USAMRMC Conference Draws Small Businesses Looking for Big Contracts
Business isn't for the faint of heart. No one knows this better than the small business owner, who must shepherd a company through the early entrepreneurial days of sweat equity to build a brand and experience sustainable growth. The challenges are myriad, and the turbulent economy, with its seismic shifts and mercurial markets, has required an extra measure of adaptability and resilience. Networking has become an increasingly critical tool for small business owners seeking an edge. It's no surprise, then, that some 220 attendees and 40 exhibitors participated in the U.S. Army Medical Research and Materiel Command's Advanced Planning Briefing for Industry and Small Business Conference, eager to hear leaders detail their subcommands and highlight contracting opportunities. Their hope was to turn a stack of business cards into profitable contracts.
Jerome Maultsby, organizer of the inaugural April 26 conference and associate director of the Office of Small Business Programs, USAMRMC, said, "Our goal was to help those business firms interested in competing for federal procurements to become better acquainted with our mission requirements from the various offices, while gaining a better sense of what's on the horizon in terms of current and future procurements."
The OSBP forges business-government alliances and better equips small businesses to compete for procurements. The office supports firms that provide relevant products, services and solutions for research, acquisition, logistics and technology that benefit the nation's warfighter. Army small business spending has increased 55% from $18 billion in 2005 to $28 billion in 2010. According to the Small Business Administration, in 2009 small businesses were awarded a record 21.9% of federal contract dollars, approximately $97 billion -- a figure federal agencies plan to increase in coming years.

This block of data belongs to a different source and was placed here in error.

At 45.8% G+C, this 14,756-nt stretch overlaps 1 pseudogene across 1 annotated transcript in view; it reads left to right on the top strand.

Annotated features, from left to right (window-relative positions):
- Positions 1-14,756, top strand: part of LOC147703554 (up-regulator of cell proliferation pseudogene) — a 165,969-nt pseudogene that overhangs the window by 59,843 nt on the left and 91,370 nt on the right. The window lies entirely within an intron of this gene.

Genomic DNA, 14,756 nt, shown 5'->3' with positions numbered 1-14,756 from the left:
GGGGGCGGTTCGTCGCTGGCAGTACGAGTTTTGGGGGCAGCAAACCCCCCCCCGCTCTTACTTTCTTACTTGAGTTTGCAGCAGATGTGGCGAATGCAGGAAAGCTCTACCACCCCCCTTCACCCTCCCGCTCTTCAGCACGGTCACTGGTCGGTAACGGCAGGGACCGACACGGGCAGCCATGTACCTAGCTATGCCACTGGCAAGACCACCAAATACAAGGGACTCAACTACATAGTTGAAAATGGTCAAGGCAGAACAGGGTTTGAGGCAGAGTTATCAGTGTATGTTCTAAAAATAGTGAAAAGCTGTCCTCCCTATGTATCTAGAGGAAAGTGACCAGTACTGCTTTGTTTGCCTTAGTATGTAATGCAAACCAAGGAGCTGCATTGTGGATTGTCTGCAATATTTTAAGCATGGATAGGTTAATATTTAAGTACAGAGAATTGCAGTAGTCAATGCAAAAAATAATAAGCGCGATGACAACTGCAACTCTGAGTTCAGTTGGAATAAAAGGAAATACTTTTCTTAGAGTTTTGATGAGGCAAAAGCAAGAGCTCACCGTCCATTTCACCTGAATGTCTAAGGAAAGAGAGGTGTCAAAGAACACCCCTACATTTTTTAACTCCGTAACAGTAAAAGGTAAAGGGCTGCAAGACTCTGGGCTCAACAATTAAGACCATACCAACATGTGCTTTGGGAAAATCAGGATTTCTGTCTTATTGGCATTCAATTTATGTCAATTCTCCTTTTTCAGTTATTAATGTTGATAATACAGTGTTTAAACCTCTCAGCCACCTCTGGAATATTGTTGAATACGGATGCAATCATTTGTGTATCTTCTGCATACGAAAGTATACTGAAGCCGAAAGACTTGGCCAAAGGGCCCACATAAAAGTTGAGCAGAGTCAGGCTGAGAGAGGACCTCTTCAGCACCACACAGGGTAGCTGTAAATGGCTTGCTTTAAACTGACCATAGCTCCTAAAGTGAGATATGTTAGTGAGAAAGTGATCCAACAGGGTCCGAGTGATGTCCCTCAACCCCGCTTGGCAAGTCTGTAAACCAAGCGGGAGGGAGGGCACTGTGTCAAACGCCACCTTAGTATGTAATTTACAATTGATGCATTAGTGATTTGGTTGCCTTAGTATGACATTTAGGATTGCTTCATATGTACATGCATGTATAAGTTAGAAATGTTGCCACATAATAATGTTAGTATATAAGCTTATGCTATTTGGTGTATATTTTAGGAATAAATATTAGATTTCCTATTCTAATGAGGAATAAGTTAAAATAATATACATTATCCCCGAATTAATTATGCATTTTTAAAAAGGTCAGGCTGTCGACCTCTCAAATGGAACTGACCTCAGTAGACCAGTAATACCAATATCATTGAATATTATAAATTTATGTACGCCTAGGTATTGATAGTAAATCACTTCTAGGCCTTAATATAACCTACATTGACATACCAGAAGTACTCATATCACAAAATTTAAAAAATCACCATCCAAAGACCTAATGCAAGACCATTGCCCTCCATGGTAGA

USAMRMC, the Army's medical materiel developer, is responsible for medical research, development, and acquisition and medical logistics management. As such it is a major contributor to the overall Army Small Business Program, with 24% of its $2 billion budget going to its affiliated contractors. The U.S. Army Medical Command alone spends about half of its budget on small firms. USAMRMC is committed to increasing both the percentage and overall procurement dollars awarded to small businesses.
Fort Detrick is already the economic engine for area companies, in 2009 alone providing $2 billion in contracts -- $600 million to Maryland companies, $55 million locally. Small businesses are the beneficiaries of much of this spending.
Winning a coveted contract can be a complex, sometimes bewildering process. The competition for government procurements can be daunting. The goal of the conference was to help demystify the process. The conference drew local and regional prime and subcontractors, as well as seasoned and novice business firms. The day's itinerary centered on 20-minute project overviews from USAMRMC program managers and commanders, who went over the multifaceted program requirements with attendees.